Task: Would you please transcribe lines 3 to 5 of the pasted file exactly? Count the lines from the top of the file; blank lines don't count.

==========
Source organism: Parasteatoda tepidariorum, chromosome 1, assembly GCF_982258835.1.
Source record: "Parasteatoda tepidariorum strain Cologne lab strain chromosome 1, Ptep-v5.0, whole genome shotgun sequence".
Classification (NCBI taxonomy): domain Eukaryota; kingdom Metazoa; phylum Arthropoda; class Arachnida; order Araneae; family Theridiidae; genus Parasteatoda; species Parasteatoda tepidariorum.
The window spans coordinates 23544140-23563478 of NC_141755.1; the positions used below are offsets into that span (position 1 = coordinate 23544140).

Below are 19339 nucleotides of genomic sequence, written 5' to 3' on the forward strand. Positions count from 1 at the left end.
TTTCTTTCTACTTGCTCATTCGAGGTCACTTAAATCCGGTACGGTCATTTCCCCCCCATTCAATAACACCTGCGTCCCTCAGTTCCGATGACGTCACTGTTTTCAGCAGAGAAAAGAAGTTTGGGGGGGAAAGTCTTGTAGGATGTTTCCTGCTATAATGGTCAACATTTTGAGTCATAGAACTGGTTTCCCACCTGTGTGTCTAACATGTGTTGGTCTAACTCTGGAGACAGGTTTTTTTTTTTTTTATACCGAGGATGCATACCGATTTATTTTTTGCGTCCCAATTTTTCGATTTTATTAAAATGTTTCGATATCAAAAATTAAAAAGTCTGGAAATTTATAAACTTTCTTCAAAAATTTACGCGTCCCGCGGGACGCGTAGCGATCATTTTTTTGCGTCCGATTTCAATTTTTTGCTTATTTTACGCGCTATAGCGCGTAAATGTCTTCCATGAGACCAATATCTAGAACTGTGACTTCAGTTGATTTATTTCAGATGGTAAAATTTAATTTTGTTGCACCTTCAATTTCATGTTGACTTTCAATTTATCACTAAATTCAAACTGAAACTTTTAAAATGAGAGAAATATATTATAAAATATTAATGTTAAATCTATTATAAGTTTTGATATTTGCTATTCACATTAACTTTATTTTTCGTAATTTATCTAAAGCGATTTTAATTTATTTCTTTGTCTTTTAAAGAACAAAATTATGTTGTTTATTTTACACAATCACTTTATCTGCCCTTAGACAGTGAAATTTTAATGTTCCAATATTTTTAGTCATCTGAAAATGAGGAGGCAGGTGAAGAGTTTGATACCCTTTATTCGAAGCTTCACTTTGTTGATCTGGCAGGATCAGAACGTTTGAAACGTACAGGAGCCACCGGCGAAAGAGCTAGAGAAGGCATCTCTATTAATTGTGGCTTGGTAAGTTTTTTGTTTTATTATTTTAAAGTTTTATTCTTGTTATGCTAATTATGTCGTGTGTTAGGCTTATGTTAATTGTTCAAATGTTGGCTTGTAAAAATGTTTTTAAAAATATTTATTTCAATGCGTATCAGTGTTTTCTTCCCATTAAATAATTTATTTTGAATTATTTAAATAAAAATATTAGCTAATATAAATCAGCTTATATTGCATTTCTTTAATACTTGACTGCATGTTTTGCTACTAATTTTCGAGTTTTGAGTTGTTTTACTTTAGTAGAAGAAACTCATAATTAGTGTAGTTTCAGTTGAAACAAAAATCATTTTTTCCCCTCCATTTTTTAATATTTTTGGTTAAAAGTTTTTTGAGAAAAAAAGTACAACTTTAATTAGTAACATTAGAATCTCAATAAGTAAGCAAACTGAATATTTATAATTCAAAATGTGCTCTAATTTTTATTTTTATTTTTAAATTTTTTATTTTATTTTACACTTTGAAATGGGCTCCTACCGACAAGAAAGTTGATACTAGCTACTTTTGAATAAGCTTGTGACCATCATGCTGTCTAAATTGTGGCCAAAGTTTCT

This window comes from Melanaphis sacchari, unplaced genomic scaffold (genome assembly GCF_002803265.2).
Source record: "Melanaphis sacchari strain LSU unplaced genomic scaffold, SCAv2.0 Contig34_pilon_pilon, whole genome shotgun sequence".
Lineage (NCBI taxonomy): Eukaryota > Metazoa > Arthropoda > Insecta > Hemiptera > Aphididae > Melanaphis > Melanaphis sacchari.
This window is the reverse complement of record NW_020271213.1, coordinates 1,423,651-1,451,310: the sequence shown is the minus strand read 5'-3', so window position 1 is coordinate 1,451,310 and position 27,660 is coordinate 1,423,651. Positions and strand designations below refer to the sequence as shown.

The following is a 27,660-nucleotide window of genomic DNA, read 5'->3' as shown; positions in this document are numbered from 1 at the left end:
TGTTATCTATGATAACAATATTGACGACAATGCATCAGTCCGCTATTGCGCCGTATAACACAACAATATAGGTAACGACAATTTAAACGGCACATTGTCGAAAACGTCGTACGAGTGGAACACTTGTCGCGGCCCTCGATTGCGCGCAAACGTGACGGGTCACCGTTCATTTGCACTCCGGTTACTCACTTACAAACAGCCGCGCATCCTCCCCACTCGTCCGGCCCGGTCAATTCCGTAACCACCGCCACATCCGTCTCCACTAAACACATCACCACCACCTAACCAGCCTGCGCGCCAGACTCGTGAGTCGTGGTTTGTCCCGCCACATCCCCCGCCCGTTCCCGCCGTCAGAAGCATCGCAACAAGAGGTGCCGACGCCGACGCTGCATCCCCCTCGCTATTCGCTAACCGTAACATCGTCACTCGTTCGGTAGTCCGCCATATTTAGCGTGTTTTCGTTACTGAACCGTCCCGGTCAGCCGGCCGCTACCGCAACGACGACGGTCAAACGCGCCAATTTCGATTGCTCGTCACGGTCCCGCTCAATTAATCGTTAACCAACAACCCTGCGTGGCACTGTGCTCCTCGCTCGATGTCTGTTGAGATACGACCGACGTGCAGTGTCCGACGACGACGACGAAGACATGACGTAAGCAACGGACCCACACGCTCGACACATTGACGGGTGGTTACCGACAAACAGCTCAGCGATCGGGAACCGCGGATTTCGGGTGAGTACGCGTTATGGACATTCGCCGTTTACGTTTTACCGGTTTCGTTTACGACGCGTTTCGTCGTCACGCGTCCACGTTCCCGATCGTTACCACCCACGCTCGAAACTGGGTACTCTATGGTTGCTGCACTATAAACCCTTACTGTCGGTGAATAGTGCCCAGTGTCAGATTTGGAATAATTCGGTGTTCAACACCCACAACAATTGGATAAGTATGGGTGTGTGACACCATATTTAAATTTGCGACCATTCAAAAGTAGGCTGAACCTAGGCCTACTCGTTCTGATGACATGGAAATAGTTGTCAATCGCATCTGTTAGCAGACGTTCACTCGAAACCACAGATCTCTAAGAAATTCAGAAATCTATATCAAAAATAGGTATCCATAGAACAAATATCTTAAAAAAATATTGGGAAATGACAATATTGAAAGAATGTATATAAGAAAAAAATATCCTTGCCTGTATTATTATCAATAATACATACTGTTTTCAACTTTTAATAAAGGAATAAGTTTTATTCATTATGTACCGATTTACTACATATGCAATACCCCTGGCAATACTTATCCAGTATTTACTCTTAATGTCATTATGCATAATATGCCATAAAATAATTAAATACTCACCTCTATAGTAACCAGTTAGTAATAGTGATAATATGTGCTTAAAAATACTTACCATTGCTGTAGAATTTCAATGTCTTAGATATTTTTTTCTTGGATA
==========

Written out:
Classification (NCBI taxonomy): domain Eukaryota; kingdom Metazoa; phylum Arthropoda; class Arachnida; order Araneae; family Theridiidae; genus Parasteatoda; species Parasteatoda tepidariorum.
The window spans coordinates 23544140-23563478 of NC_141755.1; the positions used below are offsets into that span (position 1 = coordinate 23544140).

Below are 19339 nucleotides of genomic sequence, written 5' to 3' on the forward strand. Positions count from 1 at the left end.